Dexter went to the Party’s politburo and asked for more information. It isn’t clear what happened, except that he was told to keep his mouth shut, both about the membership issue and about the money. The problem was that the Party conference was supposed to be a huge success. There were plans to spend a vast amount of money (donated by COSATU) on a 2000-person jamboree. This was half as big as the planned ANC Conference at Polokwane later in the year, although the SACP claimed to be only a tenth as big as the ANC. It was hard enough to justify having one in every 25 members coming to a Party Conference, especially of a Party which had no money to pay for them, as opposed to the vastly wealthy ANC which was accepting less than one member in a hundred at Polokwane, and which was tightly auditing its provincial support base. But what if in fact there were only 14 000 Party members? In that case, the Port Elizabeth conference would be practically a Party General Assembly! It simply couldn’t be justified.

Someone went to the papers. Maybe it was Dexter whistle-blowing, maybe it was one of the people who had seen his report. Anyway, the media discovered what had happened and had a field day. One of the immediate consequences of that was Dexter’s immediate suspension from the SACP; he was removed from the post of Treasurer-General at the Conference. Meanwhile, hard questions were asked of Willie Madisha. Did he know anything about this?

Yes, said Madisha. He had received the funds from Modise. However, he said, he had immediately handed them over to Nzimande. Nzimande responded by saying that he had never seen the funds and knew nothing about them. Meanwhile, Modise laid charges, saying that his money had been stolen. The police found his charges credible enough to begin an investigation. Soon after this, however, Modise was arrested on fraud charges (not related to the donation); he remains in jail in Kimberley.

Obviously somebody was lying. Modise could have been lying, except that it was not clear why he should have laid charges if they were likely to be exposed as frivolous; he could get into trouble. Madisha could have been lying; perhaps he and Modise were in cahoots, pretending that money which never existed had been stolen. Or, perhaps Madisha had stolen the money. Nzimande could have been lying; perhaps he had received the money from Madisha and used it for his own purposes. Dexter, on the other hand, was not lying about anything (unless he was fraudulently underassessing the SACP membership — but he was not kicked out for that). Yet at this stage the only person who had suffered was Dexter. This seemed bad; it was as if the SACP were more concerned with covering up than with providing factual information.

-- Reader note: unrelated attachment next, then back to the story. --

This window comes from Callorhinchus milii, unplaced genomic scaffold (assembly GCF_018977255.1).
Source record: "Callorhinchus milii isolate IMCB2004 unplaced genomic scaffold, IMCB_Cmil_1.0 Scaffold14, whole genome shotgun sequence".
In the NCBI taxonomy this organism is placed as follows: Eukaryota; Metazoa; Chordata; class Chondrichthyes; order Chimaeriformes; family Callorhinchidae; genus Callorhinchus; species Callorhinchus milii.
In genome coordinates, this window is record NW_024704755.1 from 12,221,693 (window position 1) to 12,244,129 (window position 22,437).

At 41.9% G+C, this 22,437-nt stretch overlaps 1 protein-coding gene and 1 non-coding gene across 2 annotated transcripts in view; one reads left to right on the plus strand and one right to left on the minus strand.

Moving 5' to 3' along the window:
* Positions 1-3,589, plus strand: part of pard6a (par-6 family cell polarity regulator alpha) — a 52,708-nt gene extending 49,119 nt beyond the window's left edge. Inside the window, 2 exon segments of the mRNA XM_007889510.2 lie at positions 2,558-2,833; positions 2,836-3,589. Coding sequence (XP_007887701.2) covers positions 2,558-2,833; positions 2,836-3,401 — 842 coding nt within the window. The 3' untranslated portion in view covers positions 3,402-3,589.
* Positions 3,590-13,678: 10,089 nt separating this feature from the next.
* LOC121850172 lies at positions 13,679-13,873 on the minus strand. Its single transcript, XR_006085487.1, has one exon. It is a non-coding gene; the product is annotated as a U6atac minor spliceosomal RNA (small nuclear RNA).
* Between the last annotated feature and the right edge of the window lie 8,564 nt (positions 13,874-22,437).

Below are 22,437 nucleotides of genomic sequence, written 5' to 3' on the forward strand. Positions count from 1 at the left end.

The SACP and COSATU swept into action. They began investigating Madisha.

The problem was that Madisha was the President of COSATU. His Secretary-General, Zwelelzima Vavi, was the leader of the pro-Zuma camp in COSATU; Madisha was unsympathetic to Zuma (and was therefore portrayed as a supporter of Mbeki). Similarly, whereas Nzimande led the pro-Zuma camp in the SACP, Dexter was unsympathetic to Zuma (and was therefore portrayed as a supporter of Mbeki). In a series of moves, Madisha was first kicked out as President of SADTU, then forced to step down as President of COSATU. That got rid of the trouble-makers. The entire question of what had happened to the money, if any, simply disappeared, and the whole issue became whether Madisha had brought discredit on COSATU or not.

Vavi gave evidence to the COSATU investigators that Madisha had wrecked cooperation with the SACP by acknowledging the donations issue. It could only be reconstructed by getting rid of Madisha. The question of whether Madisha was telling the truth did not matter; what mattered was keeping close links with the SACP. Was the SACP led by a criminal? That was not important for COSATU; ethical considerations had to take second place to power.

So Vavi engineered Madisha’s effective expulsion from COSATU.

What conclusions can be reached here? It is clear that the whole issue is a cover-up. Dexter was sacked for revealing it and Madisha has been sacked for speaking to Dexter and for standing by him. Otherwise, the whole issue should have remained on ice until a) it was proven that money did indeed change hands, and b) if so, it was discovered whether Nzimande or Madisha had received unauthorised and unaccounter-for money. It did not; action was taken against Dexter and Madisha, although nobody has accused them of wrongdoing, but no action was taken against Nzimande, although he is either the victim of an intricate smear campaign, or he is a thief.